Putting the issue in context, Mrs van Veldhoven said: “I consider the circular economy as our ‘secret weapon’ to counter climate change. A growing body of research confirms that enhanced resource efficiency could reduce annual global greenhouse gas emissions by about 20% in 2050. This illustrates the enormous potential of the circular economy to contribute to countering climate change: we’re talking about around half of total global greenhouse gas emissions that come from the extraction and processing of materials. And currently only 8.6% of the global economy is circular. At the same time,” she stated, “the system change in the economy can help solve the other two big challenges we have with Mother Earth: combat biodiversity loss and pollution. And there is another – very pragmatic – reason to go circular: we’re running out of primary resources. So: becoming circular is also business wise. Producers, retailers and consumers can reduce costs preventing wastage and securing the supply of raw materials. With the reuse, repair, refurbishment and recycling of products and packaging you can also create new business and jobs.”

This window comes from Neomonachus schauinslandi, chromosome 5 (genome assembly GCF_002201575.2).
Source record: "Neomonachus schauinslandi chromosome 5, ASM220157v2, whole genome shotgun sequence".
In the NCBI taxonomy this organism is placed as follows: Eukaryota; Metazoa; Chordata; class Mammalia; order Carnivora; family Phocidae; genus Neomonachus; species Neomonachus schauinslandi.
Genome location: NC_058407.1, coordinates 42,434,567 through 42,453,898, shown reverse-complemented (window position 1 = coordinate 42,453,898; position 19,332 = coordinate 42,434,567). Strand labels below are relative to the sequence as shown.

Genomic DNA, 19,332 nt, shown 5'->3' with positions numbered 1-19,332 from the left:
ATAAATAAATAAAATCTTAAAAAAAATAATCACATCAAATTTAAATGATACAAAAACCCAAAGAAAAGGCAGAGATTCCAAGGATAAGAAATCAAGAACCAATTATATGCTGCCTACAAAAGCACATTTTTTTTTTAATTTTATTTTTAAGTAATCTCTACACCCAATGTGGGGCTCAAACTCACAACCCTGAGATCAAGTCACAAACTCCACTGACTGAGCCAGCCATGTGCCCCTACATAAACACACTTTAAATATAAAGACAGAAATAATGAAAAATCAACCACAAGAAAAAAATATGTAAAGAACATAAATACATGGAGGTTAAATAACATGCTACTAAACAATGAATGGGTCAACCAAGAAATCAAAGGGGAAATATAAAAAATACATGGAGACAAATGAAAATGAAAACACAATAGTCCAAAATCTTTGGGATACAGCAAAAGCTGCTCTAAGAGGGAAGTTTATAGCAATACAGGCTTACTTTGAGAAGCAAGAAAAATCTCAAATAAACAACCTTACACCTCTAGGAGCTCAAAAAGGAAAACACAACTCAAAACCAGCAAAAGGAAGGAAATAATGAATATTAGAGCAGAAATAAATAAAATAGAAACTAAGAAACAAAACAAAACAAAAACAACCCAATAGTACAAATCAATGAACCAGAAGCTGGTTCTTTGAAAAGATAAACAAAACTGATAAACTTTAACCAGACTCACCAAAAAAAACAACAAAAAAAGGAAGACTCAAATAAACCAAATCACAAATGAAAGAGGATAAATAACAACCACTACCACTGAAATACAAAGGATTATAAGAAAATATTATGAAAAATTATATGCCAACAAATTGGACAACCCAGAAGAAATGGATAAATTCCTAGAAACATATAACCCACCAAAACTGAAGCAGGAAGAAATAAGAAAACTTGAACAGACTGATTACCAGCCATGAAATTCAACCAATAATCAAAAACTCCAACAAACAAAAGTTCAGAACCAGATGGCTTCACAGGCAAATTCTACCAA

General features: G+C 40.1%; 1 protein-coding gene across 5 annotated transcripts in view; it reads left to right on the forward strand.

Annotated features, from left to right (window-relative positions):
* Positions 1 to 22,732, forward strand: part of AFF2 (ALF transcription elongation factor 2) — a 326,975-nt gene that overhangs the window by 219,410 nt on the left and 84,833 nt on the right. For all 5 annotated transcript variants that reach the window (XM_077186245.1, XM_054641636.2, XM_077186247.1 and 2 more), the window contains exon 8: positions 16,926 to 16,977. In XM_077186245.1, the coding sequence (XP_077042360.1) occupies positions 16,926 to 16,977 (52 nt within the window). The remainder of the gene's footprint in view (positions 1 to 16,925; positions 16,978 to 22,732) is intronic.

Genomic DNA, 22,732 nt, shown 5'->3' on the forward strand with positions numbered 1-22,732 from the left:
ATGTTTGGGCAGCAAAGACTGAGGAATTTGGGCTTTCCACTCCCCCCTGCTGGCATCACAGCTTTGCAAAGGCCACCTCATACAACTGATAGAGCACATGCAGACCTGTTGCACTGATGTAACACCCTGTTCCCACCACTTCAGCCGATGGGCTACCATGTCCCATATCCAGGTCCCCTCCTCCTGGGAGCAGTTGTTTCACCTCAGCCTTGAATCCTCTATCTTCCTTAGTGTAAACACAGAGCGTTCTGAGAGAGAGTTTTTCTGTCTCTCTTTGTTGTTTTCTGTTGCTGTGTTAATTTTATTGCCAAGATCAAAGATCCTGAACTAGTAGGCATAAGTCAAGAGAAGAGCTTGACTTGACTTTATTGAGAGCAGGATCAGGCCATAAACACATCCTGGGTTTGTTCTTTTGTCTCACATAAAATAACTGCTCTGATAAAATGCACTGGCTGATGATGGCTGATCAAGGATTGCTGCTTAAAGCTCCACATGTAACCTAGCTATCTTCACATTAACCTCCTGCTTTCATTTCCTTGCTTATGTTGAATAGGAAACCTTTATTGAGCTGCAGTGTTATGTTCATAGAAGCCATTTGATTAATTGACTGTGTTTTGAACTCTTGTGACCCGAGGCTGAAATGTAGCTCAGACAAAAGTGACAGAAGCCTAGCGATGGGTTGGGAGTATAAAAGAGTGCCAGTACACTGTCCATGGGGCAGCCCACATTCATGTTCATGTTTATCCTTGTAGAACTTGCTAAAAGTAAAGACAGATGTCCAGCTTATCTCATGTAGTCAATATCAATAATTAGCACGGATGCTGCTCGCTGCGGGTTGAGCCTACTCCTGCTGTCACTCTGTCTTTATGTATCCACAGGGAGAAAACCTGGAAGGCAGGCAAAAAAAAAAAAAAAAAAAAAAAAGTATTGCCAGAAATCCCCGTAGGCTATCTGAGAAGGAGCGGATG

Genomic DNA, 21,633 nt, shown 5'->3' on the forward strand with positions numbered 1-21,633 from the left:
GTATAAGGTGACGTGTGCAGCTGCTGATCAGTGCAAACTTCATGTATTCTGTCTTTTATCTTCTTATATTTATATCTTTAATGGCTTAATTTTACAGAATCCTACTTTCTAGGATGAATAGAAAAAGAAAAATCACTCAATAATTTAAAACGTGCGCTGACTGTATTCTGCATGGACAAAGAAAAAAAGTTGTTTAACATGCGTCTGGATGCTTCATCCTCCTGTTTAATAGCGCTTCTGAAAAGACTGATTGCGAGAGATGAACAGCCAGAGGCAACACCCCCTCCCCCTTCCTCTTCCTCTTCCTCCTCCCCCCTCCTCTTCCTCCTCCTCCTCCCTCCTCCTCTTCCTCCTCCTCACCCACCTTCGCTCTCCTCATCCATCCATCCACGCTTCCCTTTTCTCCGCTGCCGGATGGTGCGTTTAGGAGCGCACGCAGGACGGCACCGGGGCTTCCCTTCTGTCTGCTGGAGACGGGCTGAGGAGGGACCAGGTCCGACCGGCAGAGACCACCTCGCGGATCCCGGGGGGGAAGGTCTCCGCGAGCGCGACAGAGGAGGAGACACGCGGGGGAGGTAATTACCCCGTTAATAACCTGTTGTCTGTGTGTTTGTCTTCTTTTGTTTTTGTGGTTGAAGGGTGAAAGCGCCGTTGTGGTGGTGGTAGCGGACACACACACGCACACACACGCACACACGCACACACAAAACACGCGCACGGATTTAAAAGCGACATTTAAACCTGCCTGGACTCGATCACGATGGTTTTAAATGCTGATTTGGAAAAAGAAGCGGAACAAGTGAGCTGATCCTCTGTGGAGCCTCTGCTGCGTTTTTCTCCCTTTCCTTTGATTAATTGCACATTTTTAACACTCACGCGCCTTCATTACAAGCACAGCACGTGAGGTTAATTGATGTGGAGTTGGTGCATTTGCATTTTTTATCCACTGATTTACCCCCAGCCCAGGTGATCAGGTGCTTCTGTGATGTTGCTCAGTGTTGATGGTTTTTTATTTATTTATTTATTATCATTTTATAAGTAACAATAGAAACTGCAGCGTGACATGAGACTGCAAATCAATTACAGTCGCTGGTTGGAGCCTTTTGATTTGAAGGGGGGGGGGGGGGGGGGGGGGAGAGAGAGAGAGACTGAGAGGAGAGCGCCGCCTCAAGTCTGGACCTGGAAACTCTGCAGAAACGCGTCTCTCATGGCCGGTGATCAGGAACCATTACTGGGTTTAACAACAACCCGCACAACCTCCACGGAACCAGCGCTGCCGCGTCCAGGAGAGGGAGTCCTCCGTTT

New record for foreigners registered with ZUS social security agency
The number of foreigners covered by ZUS contributions increased by almost 17,000 in May to reach 797,000, a record figure – according to Polish business & economic daily Rzeczpospolita. The largest group of foreigners in the ZUS registry (mostly made up of employees) are Ukrainians, whose number reached 586,600, an increase of c. 12,000 m/m. Compared to pre-pandemic times, the number of foreigners insured increased by 127,000, said ZUS.